Andy, Claire, and Dag, each in their twenties, have quit "pointless jobs done grudgingly to little applause" in their respective hometowns and cut themselves adrift on the California desert. In search of the drastic changes that will lend meaning to their lives, they've mired themselves in the detritus of American cultural memory. Refugees from history, the three develop an ascetic regime of story-telling, boozing, and working McJobs--"low-pay, low-prestige, low-benefit, no-future jobs in the service industry." They create modern fables of love and death among the cosmetic surgery parlors and cocktail bars of Palm Springs, disturbingly funny tales of nuclear waste, historical overdosing, and mall culture.

A dark snapshot of the trio's highly fortressed inner world quickly emerges--landscapes peopled with dead TV shows, "Elvis moments," and semi-disposable Swedish furniture. And from these landscapes, deeper portraits emerge, those of fanatically independent individuals, pathologically ambivalent about the future and brimming with unsatisfied longings for permanence, for love, and for their own home. Andy, Dag, and Claire are underemployed, overeducated, intensely private, and unpredictable. Like the group they mirror, they have nowhere to assuage their fears, and no culture to replace their anomie.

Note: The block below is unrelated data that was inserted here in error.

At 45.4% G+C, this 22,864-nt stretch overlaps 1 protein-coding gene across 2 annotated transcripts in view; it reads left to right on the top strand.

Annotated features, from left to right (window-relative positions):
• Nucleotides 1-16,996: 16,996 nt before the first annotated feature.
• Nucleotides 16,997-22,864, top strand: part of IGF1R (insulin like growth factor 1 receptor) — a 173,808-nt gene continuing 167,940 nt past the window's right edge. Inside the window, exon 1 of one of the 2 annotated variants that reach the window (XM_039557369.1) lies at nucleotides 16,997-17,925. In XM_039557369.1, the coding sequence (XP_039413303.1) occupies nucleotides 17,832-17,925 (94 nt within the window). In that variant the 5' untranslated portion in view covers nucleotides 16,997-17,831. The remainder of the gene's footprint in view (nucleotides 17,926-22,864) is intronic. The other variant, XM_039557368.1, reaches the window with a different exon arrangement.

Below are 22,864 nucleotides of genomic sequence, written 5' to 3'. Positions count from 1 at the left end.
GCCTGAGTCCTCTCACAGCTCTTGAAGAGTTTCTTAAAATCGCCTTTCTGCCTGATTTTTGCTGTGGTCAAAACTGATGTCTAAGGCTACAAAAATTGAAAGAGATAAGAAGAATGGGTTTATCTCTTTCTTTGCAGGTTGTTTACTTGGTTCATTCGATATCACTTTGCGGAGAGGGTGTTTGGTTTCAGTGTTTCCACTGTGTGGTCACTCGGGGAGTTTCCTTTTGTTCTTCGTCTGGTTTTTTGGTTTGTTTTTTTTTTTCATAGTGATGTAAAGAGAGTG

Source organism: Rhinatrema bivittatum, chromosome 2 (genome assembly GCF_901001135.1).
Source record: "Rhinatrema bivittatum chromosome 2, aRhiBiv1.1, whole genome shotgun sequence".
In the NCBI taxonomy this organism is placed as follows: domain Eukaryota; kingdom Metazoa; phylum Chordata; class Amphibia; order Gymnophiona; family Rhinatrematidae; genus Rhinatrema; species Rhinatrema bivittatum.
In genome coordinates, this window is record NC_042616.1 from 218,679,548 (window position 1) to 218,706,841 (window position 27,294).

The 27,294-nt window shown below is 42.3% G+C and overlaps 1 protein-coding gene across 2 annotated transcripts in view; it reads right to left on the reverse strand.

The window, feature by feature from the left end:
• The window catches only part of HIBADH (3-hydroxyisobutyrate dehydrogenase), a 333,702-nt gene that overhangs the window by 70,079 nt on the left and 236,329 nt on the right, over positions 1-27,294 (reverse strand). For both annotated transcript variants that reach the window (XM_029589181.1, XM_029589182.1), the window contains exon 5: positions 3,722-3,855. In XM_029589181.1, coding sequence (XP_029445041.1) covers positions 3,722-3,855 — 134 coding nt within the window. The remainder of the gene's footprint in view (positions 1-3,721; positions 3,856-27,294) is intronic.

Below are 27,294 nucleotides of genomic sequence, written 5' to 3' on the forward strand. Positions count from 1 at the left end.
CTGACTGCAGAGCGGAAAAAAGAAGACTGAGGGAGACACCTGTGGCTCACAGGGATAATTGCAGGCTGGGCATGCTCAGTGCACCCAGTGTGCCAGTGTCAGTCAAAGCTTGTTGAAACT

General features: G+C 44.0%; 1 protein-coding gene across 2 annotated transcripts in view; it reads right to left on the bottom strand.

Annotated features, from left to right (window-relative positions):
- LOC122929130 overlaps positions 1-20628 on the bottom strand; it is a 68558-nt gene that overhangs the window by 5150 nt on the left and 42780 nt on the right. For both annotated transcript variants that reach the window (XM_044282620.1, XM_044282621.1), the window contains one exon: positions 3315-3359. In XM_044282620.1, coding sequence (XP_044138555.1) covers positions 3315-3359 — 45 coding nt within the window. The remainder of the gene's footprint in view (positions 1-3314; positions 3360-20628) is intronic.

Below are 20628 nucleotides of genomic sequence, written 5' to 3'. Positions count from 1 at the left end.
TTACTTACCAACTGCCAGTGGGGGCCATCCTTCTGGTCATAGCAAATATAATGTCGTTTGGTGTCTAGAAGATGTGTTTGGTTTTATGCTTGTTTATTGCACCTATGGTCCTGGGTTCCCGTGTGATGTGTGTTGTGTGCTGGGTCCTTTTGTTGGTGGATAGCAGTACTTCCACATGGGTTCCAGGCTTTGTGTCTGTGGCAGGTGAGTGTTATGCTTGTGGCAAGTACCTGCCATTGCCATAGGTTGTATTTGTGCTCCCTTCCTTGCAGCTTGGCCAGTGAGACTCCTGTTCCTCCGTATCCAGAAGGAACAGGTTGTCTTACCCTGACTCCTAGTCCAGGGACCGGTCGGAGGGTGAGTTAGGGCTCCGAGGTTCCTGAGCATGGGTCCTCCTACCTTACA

Douglas Coupland was born on a Canadian Armed Forces Base in Baden-Söllingen, Germany, in 1961. He is also the author of Miss Wyoming, All Families are Psychotic, and Girlfriend in a Coma, among other books. Coupland attended the Emily Carr Institute of Art and Design, the Hokkaido College of Art and Design, Instituto Europeo di Design, and the Japan/America Institute of Management Science.